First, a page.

Together, these two test cases are seen as representing key moments in a debate taking place inside and outside the court over how far the judiciary can go to protect the implied socio-economic rights of marginalised individuals and groups. More broadly, they feed into a wider argument over judicial activism. The views of some current judges on this are clear. In a trenchant speech that recalled those 2001 cases some years later, Judge Adrian Hardiman argued that the views of supporters of judicial activism are “characterised by a deep distrust of the democratic political process, and by an authoritarian tinge”.
In a similar vein, Prof David Gwynn Morgan of UCC has warned of the dangers of an overactive judiciary, arguing that while judges’ strong instincts for fairness has led to a number of decisions protecting groups likely to be disadvantaged, there have been other areas in which judicial activism “has taken the form of the judiciary imposing basic policy values in preference to those chosen by the elected organs of government”.
According to Prof Donncha O’Connell of NUI Galway, however, the Supreme Court’s stance on socio-economic rights is driven by a “very rigid” view of the separation of powers in the Constitution – a topic on which the Constitution is “laconic”.
“You could argue that the Constitution is also a value system, that it isn’t just a set of codified rights,” Prof O’Connell says, adding that what is required is “at least some consciousness of what you might call socio-economic justice on the part of those who are interpreting it”.
Would it not be of concern to have unelected judges overriding politicians’ decisions? “The fact that judges are not elected is always a concern, but in making those decisions they’re not necessarily making political decisions,” Prof O’Connell replies. “They’re saying, for example, that there’s a bottom line of constitutional justice that must be met by the political branch. They don’t have to prescribe how it is met.”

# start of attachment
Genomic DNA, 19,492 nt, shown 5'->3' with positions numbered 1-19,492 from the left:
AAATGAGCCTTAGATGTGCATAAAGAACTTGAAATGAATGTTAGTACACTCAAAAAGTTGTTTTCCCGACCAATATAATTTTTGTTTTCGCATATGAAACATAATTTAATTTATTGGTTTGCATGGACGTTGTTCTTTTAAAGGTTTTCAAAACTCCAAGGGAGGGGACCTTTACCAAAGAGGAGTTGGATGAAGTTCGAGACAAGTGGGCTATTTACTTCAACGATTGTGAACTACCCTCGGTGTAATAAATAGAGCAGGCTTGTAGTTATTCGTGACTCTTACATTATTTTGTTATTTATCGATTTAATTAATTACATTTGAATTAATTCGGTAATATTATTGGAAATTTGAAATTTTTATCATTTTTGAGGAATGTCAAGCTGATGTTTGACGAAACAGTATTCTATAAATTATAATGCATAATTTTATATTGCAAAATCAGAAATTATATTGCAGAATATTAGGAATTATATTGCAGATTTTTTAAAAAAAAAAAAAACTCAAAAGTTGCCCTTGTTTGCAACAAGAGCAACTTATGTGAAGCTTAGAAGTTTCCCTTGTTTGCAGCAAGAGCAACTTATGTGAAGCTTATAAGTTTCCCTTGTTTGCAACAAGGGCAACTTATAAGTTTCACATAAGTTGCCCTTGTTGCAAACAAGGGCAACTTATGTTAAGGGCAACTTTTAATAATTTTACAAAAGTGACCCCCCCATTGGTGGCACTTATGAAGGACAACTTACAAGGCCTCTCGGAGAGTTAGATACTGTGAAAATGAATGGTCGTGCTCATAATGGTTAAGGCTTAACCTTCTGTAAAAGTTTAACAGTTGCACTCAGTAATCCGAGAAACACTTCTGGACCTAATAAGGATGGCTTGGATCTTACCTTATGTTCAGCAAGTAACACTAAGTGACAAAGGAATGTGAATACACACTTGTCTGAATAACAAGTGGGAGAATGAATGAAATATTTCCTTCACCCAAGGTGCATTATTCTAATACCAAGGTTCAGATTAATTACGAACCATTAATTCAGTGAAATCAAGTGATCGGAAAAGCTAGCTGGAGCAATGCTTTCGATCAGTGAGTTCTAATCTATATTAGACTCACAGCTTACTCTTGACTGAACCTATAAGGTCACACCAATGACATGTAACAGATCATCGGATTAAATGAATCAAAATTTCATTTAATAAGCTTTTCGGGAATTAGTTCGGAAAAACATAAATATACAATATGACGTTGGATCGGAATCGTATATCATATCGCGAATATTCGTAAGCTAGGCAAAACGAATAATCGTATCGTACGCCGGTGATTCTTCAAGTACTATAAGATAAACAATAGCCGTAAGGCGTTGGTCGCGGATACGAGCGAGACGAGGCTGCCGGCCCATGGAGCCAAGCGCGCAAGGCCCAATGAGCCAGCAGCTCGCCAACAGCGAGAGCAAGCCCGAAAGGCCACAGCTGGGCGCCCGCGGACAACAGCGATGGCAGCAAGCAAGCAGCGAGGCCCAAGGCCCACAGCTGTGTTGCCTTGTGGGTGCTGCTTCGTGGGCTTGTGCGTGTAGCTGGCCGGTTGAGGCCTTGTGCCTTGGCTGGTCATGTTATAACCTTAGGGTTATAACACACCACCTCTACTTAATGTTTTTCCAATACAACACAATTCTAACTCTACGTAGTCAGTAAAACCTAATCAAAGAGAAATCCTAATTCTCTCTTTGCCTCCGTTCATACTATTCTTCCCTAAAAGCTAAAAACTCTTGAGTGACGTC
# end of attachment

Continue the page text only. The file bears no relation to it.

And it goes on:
While some see the judgments in the 2001 cases as having shut down the debate on socio-economic rights and judicial activism more widely, some more recent decisions suggest subtle shifts.
In 2004, it emerged that, over a period of 30 years, the State had unlawfully charged medical card-holders for the cost of their stay in nursing homes. When the issue came to light, the government passed a Bill to make this unlawful practice lawful. When president Mary McAleese referred the Bill – the Health (Amendment) Bill 2004 – to the Supreme Court, the judges found parts of it unconstitutional and told the State to pay the money back.
If the court had wanted to stick to the same logic as in TD v Minister for Education, it was open to it to allow the nursing homes Bill on the ground that no implied constitutional right to care and maintenance by the State existed (counsel challenging the Bill had said there was such a right, derived from the constitutional rights to life and bodily integrity). Significantly, as Prof Gerard Whyte of Trinity College Dublin points out, the court did not take this course of action. Indeed, its strongly worded judgment held open the possibility that citizens might enjoy such an implied socio-economic right.